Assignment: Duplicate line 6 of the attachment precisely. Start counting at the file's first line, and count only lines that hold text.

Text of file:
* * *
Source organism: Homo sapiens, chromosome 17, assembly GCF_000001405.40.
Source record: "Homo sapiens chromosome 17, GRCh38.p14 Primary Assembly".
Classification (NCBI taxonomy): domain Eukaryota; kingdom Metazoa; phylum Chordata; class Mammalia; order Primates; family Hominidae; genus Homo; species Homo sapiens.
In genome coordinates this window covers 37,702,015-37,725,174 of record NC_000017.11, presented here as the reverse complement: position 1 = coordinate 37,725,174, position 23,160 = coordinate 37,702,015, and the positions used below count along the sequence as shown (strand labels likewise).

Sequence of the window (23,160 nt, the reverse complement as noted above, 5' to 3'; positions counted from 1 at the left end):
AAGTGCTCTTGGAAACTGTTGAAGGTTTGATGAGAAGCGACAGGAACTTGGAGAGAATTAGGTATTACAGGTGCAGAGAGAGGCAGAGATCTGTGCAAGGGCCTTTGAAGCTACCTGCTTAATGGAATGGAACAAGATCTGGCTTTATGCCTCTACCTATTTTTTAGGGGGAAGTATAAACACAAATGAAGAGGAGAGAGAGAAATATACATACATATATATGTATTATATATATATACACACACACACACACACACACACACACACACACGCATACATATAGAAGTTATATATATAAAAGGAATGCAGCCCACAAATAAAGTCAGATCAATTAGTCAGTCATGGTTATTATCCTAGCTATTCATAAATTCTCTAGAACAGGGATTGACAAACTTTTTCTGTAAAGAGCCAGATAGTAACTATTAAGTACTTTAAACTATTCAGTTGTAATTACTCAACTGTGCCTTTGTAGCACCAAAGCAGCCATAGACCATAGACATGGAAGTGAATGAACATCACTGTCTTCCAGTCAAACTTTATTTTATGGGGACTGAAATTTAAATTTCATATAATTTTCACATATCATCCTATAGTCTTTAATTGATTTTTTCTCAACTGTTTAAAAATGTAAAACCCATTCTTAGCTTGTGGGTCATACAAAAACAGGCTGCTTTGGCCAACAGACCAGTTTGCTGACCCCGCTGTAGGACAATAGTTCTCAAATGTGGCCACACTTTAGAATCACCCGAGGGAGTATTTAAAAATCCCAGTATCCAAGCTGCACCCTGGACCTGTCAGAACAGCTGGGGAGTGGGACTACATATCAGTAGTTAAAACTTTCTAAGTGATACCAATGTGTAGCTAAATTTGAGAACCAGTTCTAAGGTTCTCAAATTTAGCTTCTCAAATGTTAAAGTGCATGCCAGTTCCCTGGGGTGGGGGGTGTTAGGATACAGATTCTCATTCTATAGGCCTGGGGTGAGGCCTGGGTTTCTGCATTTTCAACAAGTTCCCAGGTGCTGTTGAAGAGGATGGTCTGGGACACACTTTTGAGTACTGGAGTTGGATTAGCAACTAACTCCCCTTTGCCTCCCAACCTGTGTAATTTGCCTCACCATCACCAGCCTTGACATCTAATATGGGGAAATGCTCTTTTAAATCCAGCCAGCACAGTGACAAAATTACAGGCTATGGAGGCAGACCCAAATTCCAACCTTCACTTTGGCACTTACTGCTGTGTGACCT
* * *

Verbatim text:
AAGTGCTCTTGGAAACTGTTGAAGGTTTGATGAGAAGCGACAGGAACTTGGAGAGAATTAGGTATTACAGGTGCAGAGAGAGGCAGAGATCTGTGCAAGGGCCTTTGAAGCTACCTGCTTAATGGAATGGAACAAGATCTGGCTTTATGCCTCTACCTATTTTTTAGGGGGAAGTATAAACACAAATGAAGAGGAGAGAGAGAAATATACATACATATATATGTATTATATATATATACACACACACACACACACACACACACACACACACGCATACATATAGAAGTTATATATATAAAAGGAATGCAGCCCACAAATAAAGTCAGATCAATTAGTCAGTCATGGTTATTATCCTAGCTATTCATAAATTCTCTAGAACAGGGATTGACAAACTTTTTCTGTAAAGAGCCAGATAGTAACTATTAAGTACTTTAAACTATTCAGTTGTAATTACTCAACTGTGCCTTTGTAGCACCAAAGCAGCCATAGACCATAGACATGGAAGTGAATGAACATCACTGTCTTCCAGTCAAACTTTATTTTATGGGGACTGAAATTTAAATTTCATATAATTTTCACATATCATCCTATAGTCTTTAATTGATTTTTTCTCAACTGTTTAAAAATGTAAAACCCATTCTTAGCTTGTGGGTCATACAAAAACAGGCTGCTTTGGCCAACAGACCAGTTTGCTGACCCCGCTGTAGGACAATAGTTCTCAAATGTGGCCACACTTTAGAATCACCCGAGGGAGTATTTAAAAATCCCAGTATCCAAGCTGCACCCTGGACCTGTCAGAACAGCTGGGGAGTGGGACTACATATCAGTAGTTAAAACTTTCTAAGTGATACCAATGTGTAGCTAAATTTGAGAACCAGTTCTAAGGTTCTCAAATTTAGCTTCTCAAATGTTAAAGTGCATGCCAGTTCCCTGGGGTGGGGGGTGTTAGGATACAGATTCTCATTCTATAGGCCTGGGGTGAGGCCTGGGTTTCTGCATTTTCAACAAGTTCCCAGGTGCTGTTGAAGAGGATGGTCTGGGACACACTTTTGAGTACTGGAGTTGGATTAGCAACTAACTCCCCTTTGCCTCCCAACCTGTGTAATTTGCCTCACCATCACCAGCCTTGACATCTAATATGGGGAAATGCTCTTTTAAATCCAGCCAGCACAGTGACAAAATTACAGGCTATGGAGGCAGACCCAAATTCCAACCTTCACTTTGGCACTTACTGCTGTGTGACCT